Some problems, some solutions.

If you need to draw a custom graph type in Ruby, there's a few problems:

  1. There's only a modest number of graphing libraries
  2. You don't have to go to far for your graph type to not be covered by these

Which leaves you few choices. You could manually draw it in a graphics library (hard). You could do a call to R to draw it (ugh). Or you could opt for Rubyvis.

Rubyvis is a port of the Protovis javascript library, which is well-known for producing lush illustrations, and captures most of Protovis' power. However, there are some hard lessons to learn.

Rubyvis / protovis are not libraries of functions that produce graphs and charts but libraries of functions you can use for writing your own code to draw graphs and charts. There's no off-the-shelf solution for a scatter plot or bar chart, for example. You're going to be laying it all out for yourself, albeit with the help of the toolkit.

Further, Rubyvis isn't a complete port. In fact, in places you can still find partially translated Javascript that uses Javascript interfaces. For example, if your data is dates, it may fail when Rubyvis tries to access the JS date functions rather than Ruby ones. (That's “may”. Depending on your data, you may not encounter that section of the toolkit.)

You can get around the date problem with a little cleverness. Translate your dates into integers and when it comes time to doing labels, your formatting function should translate these back and format them appropriately. For example:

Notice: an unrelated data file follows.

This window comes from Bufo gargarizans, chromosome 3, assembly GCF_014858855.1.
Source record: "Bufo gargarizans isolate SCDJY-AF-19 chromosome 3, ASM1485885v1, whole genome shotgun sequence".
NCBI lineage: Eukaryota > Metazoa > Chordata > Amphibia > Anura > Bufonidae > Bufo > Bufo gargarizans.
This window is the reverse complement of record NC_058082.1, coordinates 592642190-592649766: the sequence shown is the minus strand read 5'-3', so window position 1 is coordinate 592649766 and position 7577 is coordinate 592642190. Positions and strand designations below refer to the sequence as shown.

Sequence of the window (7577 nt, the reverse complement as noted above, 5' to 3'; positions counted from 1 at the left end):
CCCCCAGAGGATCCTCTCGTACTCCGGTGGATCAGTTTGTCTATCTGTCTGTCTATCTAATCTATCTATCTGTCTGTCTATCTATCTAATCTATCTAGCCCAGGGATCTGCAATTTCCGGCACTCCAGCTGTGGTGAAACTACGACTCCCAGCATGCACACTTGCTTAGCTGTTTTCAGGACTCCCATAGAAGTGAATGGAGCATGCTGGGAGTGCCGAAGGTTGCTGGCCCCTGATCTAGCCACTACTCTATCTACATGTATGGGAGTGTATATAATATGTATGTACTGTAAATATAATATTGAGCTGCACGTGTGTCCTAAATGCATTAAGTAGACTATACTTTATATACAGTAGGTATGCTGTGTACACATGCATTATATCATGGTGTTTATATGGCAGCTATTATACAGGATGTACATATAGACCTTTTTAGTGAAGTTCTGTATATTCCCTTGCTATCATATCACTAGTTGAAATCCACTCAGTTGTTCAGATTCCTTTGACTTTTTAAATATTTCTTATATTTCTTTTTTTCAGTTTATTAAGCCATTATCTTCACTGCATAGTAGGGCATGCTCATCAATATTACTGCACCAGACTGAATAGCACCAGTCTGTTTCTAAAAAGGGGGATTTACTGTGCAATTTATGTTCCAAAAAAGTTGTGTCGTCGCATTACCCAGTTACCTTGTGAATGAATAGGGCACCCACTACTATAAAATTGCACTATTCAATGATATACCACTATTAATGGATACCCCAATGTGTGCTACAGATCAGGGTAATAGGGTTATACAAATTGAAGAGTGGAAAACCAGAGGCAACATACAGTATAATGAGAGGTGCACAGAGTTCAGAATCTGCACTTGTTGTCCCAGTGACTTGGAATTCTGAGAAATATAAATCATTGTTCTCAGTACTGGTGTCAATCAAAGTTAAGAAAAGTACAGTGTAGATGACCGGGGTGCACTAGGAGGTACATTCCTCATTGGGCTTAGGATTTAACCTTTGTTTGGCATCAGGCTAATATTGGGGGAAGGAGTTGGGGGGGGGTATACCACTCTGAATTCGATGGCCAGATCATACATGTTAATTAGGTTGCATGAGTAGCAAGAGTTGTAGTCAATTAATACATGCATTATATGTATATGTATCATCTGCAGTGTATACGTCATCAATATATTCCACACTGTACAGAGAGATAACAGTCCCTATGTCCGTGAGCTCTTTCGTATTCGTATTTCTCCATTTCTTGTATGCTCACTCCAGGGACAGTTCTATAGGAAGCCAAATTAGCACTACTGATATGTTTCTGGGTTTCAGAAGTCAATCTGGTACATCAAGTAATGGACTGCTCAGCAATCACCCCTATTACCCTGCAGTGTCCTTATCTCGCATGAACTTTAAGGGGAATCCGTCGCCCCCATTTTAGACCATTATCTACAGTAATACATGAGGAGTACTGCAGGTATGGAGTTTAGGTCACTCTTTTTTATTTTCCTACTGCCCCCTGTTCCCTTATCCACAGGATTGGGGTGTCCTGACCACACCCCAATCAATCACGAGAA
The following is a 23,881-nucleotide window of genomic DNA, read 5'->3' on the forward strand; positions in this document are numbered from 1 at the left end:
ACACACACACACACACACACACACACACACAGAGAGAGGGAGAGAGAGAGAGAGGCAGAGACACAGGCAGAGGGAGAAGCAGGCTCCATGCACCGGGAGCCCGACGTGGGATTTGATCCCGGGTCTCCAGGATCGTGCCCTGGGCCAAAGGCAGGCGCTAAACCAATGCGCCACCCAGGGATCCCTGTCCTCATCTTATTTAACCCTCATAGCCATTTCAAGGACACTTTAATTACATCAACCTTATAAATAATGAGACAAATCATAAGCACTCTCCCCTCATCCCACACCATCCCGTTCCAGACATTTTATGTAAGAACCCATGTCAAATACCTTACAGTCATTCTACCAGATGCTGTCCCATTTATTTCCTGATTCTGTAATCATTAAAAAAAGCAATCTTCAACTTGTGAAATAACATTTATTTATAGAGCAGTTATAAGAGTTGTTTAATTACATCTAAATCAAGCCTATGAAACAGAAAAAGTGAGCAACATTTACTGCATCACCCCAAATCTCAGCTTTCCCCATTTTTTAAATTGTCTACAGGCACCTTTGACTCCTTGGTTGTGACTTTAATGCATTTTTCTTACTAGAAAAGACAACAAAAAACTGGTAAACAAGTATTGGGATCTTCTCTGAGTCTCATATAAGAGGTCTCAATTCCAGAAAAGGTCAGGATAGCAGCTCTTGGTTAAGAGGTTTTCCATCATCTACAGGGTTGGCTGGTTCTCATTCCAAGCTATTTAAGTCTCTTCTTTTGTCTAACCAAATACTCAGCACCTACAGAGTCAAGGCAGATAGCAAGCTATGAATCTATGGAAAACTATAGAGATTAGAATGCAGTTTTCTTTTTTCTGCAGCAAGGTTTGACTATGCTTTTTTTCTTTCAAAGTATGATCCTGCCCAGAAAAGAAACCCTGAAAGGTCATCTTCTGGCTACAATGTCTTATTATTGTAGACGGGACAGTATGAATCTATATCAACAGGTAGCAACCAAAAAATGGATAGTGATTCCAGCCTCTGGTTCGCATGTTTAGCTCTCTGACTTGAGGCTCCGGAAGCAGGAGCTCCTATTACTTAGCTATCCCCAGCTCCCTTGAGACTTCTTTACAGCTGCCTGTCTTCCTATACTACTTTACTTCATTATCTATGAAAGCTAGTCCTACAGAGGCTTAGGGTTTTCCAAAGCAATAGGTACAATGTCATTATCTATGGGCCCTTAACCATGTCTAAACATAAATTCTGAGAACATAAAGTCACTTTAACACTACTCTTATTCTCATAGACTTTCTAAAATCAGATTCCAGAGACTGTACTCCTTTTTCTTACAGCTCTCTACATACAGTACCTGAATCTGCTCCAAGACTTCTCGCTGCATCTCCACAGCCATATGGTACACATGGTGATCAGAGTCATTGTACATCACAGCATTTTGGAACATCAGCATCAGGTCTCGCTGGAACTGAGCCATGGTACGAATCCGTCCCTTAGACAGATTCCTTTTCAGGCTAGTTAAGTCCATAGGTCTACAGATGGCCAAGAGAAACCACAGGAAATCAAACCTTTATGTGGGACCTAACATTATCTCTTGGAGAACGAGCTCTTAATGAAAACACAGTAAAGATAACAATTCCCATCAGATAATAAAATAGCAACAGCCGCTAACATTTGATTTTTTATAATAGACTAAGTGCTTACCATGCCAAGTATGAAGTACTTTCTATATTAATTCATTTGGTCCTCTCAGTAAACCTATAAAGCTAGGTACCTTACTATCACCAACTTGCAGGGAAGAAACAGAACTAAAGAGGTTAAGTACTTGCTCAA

epoch =,1,1)
new_series = data.collect { |r|
   (p[0] - epoch).to_i, p[1]
my_panel.add(pv.Label).text(lambda { |d|
      (epoch + d).strftime("%m/%d")

Another you might encounter is with log axes. The following line produces an axes that runs from 0 to 1000 and draws it within 200 pixels:

vert = pv.Scale.linear(0, 1000).range(0, 200)

Simply convert this into a log scale and it will error out as it tries to find the log of 0:

vert = pv.Scale.log(0, 1000).range(0, 200)

Logical, but if we're trying to map data running better 0 and 1000, we need a better answer. I suggest setting the bottom end just slightly off zero, depending on your data:

vert = pv.Scale.log(0.01, 1000).range(0, 200)

But at the end of this you end up with SVG. What do you do? Well, you could use RMagick - if it will install. You could go outside of Ruby and use Cairo. Or you could call the commandline program rsvg:

% rsvg foo.svg foo.png